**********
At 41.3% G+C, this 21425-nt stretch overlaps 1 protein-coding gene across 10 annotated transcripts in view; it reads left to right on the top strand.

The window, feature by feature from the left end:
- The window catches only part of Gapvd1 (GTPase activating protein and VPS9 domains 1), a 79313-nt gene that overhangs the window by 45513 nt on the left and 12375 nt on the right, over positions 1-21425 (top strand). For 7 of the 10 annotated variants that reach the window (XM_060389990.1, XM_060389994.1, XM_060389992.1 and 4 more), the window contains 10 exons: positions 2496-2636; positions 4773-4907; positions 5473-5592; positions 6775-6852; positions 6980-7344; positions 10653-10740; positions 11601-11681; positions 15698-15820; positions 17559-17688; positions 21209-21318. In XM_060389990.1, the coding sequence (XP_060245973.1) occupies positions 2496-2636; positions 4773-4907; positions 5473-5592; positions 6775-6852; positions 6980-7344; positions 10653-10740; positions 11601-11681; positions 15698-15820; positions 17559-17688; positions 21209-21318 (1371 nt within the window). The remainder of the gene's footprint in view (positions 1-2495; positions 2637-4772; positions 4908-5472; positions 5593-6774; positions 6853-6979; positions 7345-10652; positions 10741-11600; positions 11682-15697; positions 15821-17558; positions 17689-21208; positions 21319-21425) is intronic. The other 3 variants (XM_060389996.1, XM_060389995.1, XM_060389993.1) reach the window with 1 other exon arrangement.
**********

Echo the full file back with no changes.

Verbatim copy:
At 41.3% G+C, this 21425-nt stretch overlaps 1 protein-coding gene across 10 annotated transcripts in view; it reads left to right on the top strand.

The window, feature by feature from the left end:
- The window catches only part of Gapvd1 (GTPase activating protein and VPS9 domains 1), a 79313-nt gene that overhangs the window by 45513 nt on the left and 12375 nt on the right, over positions 1-21425 (top strand). For 7 of the 10 annotated variants that reach the window (XM_060389990.1, XM_060389994.1, XM_060389992.1 and 4 more), the window contains 10 exons: positions 2496-2636; positions 4773-4907; positions 5473-5592; positions 6775-6852; positions 6980-7344; positions 10653-10740; positions 11601-11681; positions 15698-15820; positions 17559-17688; positions 21209-21318. In XM_060389990.1, the coding sequence (XP_060245973.1) occupies positions 2496-2636; positions 4773-4907; positions 5473-5592; positions 6775-6852; positions 6980-7344; positions 10653-10740; positions 11601-11681; positions 15698-15820; positions 17559-17688; positions 21209-21318 (1371 nt within the window). The remainder of the gene's footprint in view (positions 1-2495; positions 2637-4772; positions 4908-5472; positions 5593-6774; positions 6853-6979; positions 7345-10652; positions 10741-11600; positions 11682-15697; positions 15821-17558; positions 17689-21208; positions 21319-21425) is intronic. The other 3 variants (XM_060389996.1, XM_060389995.1, XM_060389993.1) reach the window with 1 other exon arrangement.